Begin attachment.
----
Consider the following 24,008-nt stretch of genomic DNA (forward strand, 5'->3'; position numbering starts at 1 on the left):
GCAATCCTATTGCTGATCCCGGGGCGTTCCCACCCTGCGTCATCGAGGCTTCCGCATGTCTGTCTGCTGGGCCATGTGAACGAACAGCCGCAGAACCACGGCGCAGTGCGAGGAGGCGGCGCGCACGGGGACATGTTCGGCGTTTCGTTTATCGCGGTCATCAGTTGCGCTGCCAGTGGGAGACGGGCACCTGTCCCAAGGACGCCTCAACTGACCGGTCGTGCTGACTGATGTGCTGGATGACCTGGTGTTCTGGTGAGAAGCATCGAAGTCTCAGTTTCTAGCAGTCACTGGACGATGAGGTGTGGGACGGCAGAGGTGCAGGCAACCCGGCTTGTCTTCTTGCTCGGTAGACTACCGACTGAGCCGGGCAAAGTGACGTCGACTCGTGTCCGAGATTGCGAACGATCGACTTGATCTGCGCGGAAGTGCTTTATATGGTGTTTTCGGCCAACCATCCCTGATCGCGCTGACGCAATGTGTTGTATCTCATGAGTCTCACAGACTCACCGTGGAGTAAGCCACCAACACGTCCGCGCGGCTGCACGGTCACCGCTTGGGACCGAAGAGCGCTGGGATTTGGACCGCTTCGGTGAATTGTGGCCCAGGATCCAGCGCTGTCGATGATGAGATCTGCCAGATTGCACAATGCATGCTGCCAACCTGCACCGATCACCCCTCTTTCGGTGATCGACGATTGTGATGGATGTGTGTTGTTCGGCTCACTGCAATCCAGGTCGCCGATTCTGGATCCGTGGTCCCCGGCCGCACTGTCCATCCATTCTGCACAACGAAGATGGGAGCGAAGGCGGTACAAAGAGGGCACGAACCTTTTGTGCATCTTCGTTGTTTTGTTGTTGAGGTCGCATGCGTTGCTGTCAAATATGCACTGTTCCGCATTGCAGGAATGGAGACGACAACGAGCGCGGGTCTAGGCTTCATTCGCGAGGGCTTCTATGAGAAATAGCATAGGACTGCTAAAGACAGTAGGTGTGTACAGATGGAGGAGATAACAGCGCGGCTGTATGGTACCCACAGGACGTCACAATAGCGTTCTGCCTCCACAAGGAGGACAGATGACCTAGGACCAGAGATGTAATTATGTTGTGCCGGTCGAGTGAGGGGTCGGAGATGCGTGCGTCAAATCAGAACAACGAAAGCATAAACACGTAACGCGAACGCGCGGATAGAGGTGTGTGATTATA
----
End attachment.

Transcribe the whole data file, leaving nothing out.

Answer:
Consider the following 24,008-nt stretch of genomic DNA (forward strand, 5'->3'; position numbering starts at 1 on the left):
GCAATCCTATTGCTGATCCCGGGGCGTTCCCACCCTGCGTCATCGAGGCTTCCGCATGTCTGTCTGCTGGGCCATGTGAACGAACAGCCGCAGAACCACGGCGCAGTGCGAGGAGGCGGCGCGCACGGGGACATGTTCGGCGTTTCGTTTATCGCGGTCATCAGTTGCGCTGCCAGTGGGAGACGGGCACCTGTCCCAAGGACGCCTCAACTGACCGGTCGTGCTGACTGATGTGCTGGATGACCTGGTGTTCTGGTGAGAAGCATCGAAGTCTCAGTTTCTAGCAGTCACTGGACGATGAGGTGTGGGACGGCAGAGGTGCAGGCAACCCGGCTTGTCTTCTTGCTCGGTAGACTACCGACTGAGCCGGGCAAAGTGACGTCGACTCGTGTCCGAGATTGCGAACGATCGACTTGATCTGCGCGGAAGTGCTTTATATGGTGTTTTCGGCCAACCATCCCTGATCGCGCTGACGCAATGTGTTGTATCTCATGAGTCTCACAGACTCACCGTGGAGTAAGCCACCAACACGTCCGCGCGGCTGCACGGTCACCGCTTGGGACCGAAGAGCGCTGGGATTTGGACCGCTTCGGTGAATTGTGGCCCAGGATCCAGCGCTGTCGATGATGAGATCTGCCAGATTGCACAATGCATGCTGCCAACCTGCACCGATCACCCCTCTTTCGGTGATCGACGATTGTGATGGATGTGTGTTGTTCGGCTCACTGCAATCCAGGTCGCCGATTCTGGATCCGTGGTCCCCGGCCGCACTGTCCATCCATTCTGCACAACGAAGATGGGAGCGAAGGCGGTACAAAGAGGGCACGAACCTTTTGTGCATCTTCGTTGTTTTGTTGTTGAGGTCGCATGCGTTGCTGTCAAATATGCACTGTTCCGCATTGCAGGAATGGAGACGACAACGAGCGCGGGTCTAGGCTTCATTCGCGAGGGCTTCTATGAGAAATAGCATAGGACTGCTAAAGACAGTAGGTGTGTACAGATGGAGGAGATAACAGCGCGGCTGTATGGTACCCACAGGACGTCACAATAGCGTTCTGCCTCCACAAGGAGGACAGATGACCTAGGACCAGAGATGTAATTATGTTGTGCCGGTCGAGTGAGGGGTCGGAGATGCGTGCGTCAAATCAGAACAACGAAAGCATAAACACGTAACGCGAACGCGCGGATAGAGGTGTGTGATTATA